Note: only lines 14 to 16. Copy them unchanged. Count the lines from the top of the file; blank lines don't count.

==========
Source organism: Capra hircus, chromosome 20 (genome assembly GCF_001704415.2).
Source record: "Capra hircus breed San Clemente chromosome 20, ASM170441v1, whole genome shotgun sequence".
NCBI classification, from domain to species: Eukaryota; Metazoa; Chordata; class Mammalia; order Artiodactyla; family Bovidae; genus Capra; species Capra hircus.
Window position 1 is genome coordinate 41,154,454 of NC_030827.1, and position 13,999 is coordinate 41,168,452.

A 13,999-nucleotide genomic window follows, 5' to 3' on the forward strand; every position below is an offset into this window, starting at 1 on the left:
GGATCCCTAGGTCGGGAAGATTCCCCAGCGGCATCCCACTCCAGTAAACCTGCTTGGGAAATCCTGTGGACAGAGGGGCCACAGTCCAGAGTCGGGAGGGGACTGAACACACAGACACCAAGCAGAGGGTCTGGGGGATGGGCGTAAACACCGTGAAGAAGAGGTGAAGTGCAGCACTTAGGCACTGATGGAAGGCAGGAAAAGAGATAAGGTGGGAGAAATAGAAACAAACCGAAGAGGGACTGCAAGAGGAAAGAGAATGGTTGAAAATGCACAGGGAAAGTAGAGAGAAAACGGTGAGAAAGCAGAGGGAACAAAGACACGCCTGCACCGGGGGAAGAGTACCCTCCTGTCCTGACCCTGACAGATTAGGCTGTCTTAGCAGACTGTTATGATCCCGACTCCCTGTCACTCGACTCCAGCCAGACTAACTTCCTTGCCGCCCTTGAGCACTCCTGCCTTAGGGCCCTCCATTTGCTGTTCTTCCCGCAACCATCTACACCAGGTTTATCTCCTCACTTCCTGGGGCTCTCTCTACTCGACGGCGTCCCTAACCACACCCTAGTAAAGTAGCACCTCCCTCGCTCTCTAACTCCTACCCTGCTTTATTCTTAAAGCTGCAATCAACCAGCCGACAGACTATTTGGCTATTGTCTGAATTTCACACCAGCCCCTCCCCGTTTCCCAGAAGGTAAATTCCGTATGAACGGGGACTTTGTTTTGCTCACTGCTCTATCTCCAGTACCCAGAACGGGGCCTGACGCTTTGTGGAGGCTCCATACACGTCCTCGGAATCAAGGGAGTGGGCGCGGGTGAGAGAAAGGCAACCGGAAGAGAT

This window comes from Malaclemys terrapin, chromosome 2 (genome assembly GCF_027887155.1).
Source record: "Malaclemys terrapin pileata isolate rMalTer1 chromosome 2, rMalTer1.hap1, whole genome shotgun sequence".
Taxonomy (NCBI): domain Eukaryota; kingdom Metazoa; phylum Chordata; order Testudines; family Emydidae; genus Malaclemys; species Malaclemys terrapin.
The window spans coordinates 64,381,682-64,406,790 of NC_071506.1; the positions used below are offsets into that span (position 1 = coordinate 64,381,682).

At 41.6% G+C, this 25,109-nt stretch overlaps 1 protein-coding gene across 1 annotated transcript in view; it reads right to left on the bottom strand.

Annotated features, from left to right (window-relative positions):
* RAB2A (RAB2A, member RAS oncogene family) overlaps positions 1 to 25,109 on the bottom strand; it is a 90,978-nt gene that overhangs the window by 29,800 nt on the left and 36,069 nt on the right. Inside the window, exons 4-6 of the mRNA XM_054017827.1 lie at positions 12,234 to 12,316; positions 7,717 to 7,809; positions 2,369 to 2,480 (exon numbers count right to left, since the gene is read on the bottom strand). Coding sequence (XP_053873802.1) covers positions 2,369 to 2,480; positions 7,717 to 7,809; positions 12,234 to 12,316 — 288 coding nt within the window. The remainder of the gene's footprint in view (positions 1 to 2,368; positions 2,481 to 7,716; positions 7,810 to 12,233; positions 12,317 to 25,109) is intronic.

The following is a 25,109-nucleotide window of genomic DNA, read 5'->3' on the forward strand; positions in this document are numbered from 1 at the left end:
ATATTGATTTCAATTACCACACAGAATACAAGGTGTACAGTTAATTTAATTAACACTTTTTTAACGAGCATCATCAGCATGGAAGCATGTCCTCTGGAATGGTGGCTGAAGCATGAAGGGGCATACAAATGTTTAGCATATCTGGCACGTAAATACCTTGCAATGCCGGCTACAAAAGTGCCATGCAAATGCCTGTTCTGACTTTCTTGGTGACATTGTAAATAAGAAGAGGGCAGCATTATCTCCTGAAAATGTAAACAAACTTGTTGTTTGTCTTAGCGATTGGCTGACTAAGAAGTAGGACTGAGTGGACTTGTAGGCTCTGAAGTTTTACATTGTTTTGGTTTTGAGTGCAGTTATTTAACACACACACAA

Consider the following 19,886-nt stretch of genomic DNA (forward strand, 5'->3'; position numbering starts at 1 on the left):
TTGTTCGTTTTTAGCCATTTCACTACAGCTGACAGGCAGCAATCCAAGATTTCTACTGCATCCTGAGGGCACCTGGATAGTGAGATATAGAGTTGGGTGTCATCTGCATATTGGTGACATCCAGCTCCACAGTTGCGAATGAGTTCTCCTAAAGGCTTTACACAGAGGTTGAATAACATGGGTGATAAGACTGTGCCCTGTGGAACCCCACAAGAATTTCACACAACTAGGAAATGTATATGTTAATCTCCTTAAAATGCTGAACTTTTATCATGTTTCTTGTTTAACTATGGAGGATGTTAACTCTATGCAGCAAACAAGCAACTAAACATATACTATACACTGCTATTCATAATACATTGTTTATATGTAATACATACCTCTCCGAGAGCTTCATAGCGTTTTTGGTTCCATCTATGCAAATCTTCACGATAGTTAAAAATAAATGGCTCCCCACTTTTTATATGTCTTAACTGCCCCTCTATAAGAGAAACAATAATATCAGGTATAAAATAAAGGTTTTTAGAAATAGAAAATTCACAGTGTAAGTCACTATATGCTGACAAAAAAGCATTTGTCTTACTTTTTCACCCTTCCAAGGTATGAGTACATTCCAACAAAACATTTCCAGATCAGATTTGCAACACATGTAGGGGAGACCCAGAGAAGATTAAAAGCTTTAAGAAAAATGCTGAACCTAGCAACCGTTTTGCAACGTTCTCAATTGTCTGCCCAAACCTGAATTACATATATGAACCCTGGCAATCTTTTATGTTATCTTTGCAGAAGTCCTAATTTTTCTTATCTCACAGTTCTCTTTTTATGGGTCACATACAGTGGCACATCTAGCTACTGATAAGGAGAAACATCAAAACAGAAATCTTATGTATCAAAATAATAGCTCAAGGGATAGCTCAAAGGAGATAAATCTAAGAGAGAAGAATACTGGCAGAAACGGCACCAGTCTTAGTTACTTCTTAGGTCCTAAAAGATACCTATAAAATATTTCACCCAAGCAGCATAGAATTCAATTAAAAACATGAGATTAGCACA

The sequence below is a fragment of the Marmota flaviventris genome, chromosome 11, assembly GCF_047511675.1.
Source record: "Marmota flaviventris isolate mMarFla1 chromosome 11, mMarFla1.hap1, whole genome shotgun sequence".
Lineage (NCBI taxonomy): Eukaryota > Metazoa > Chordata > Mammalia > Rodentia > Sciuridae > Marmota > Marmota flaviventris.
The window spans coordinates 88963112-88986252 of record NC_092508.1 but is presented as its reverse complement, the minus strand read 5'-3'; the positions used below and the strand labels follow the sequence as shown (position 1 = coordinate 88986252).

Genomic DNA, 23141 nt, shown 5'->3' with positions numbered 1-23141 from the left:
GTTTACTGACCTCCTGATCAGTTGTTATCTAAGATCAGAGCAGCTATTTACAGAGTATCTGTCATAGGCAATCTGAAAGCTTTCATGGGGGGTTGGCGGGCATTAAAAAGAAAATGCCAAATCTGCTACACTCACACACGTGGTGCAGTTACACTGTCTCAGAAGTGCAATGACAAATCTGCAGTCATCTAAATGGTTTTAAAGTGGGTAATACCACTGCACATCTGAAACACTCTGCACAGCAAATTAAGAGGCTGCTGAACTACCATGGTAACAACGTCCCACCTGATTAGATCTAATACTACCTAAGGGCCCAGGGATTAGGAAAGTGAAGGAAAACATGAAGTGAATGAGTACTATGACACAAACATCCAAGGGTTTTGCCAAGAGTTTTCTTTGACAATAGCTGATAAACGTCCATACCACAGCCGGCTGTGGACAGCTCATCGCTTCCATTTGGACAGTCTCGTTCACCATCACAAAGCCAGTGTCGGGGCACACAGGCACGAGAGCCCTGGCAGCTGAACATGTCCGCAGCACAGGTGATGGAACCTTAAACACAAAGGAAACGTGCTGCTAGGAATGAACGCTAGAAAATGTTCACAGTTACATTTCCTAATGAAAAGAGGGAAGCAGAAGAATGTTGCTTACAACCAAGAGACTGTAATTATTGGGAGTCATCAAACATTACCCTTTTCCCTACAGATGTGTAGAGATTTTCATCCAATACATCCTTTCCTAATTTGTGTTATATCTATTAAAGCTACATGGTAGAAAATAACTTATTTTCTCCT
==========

The following is a 25,109-nucleotide window of genomic DNA, read 5'->3' on the forward strand; positions in this document are numbered from 1 at the left end:
ATATTGATTTCAATTACCACACAGAATACAAGGTGTACAGTTAATTTAATTAACACTTTTTTAACGAGCATCATCAGCATGGAAGCATGTCCTCTGGAATGGTGGCTGAAGCATGAAGGGGCATACAAATGTTTAGCATATCTGGCACGTAAATACCTTGCAATGCCGGCTACAAAAGTGCCATGCAAATGCCTGTTCTGACTTTCTTGGTGACATTGTAAATAAGAAGAGGGCAGCATTATCTCCTGAAAATGTAAACAAACTTGTTGTTTGTCTTAGCGATTGGCTGACTAAGAAGTAGGACTGAGTGGACTTGTAGGCTCTGAAGTTTTACATTGTTTTGGTTTTGAGTGCAGTTATTTAACACACACACAA

Consider the following 19,886-nt stretch of genomic DNA (forward strand, 5'->3'; position numbering starts at 1 on the left):